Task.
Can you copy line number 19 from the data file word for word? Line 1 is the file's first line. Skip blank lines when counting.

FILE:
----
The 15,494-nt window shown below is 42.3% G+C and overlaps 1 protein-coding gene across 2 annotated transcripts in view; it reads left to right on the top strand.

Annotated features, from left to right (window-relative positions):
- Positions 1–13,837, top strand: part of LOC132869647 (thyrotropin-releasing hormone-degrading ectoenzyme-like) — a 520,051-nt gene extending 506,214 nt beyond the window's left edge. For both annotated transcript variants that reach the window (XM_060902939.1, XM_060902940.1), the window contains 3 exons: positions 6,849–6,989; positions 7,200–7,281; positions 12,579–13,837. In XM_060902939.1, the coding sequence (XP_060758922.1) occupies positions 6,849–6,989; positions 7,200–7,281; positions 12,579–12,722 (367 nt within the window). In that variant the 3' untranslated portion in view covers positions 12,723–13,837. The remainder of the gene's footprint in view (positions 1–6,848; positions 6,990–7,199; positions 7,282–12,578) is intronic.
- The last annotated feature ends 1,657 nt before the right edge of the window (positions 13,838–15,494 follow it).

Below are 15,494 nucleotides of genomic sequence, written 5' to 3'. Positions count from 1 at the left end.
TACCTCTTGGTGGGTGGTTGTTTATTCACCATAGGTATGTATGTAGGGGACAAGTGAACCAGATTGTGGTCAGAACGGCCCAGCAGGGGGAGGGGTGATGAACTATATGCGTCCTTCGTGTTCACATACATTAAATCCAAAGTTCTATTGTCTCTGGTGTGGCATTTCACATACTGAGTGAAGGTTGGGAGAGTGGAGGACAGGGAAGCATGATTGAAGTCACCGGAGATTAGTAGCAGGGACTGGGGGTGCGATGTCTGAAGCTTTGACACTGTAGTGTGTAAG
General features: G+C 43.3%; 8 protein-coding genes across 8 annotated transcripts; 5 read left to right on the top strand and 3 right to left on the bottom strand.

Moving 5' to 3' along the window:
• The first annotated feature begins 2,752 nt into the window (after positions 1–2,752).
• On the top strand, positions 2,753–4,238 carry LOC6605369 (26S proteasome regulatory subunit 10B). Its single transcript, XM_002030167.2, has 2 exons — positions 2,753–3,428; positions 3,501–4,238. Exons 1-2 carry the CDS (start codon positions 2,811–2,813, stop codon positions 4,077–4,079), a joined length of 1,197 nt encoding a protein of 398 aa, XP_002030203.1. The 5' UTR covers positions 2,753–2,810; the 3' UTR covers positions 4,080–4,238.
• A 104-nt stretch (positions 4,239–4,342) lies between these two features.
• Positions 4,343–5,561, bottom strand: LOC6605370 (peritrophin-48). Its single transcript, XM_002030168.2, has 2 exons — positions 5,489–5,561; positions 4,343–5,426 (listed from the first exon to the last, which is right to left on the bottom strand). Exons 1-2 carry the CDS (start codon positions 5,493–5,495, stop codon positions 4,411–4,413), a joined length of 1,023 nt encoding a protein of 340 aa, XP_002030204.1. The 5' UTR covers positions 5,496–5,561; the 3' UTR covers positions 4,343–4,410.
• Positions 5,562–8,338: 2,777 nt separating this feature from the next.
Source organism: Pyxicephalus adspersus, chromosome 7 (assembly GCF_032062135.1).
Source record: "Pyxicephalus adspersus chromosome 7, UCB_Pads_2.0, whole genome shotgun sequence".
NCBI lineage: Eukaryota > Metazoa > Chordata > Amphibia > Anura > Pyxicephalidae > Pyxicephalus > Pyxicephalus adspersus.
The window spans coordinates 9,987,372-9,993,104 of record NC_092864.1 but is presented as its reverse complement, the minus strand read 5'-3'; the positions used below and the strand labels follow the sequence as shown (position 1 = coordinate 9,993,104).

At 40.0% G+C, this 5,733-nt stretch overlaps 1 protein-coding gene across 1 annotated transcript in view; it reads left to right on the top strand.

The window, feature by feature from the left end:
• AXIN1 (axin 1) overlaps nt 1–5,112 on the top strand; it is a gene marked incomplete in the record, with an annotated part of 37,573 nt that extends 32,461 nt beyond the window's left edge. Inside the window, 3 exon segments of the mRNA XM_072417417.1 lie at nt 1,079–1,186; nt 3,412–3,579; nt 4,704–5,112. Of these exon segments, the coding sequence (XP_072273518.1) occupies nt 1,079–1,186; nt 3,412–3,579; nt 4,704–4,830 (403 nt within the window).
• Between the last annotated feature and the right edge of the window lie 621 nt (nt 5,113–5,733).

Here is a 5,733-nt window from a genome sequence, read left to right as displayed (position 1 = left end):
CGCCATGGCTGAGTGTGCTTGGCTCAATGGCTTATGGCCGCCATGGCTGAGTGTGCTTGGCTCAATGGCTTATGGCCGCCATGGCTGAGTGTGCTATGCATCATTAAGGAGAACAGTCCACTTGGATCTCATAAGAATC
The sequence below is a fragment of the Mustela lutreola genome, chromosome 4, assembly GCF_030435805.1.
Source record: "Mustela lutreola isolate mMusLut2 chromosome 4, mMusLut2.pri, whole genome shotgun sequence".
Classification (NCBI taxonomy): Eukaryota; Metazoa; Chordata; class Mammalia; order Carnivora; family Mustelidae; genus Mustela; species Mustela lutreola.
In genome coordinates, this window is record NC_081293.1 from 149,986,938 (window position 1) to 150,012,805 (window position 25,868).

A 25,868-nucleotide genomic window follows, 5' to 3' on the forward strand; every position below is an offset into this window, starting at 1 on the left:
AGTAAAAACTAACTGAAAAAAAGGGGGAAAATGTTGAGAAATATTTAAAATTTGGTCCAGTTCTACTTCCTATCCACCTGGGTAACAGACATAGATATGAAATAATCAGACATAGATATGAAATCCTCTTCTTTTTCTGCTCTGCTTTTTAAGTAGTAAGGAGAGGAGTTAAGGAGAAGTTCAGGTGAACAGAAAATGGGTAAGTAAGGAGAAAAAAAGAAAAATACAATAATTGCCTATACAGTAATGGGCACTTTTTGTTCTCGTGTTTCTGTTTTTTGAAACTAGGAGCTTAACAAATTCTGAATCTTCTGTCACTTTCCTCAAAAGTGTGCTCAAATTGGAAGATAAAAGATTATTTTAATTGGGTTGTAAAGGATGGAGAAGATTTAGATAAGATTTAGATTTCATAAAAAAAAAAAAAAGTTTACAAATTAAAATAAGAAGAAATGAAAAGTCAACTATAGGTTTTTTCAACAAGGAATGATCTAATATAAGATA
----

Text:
The window, feature by feature from the left end: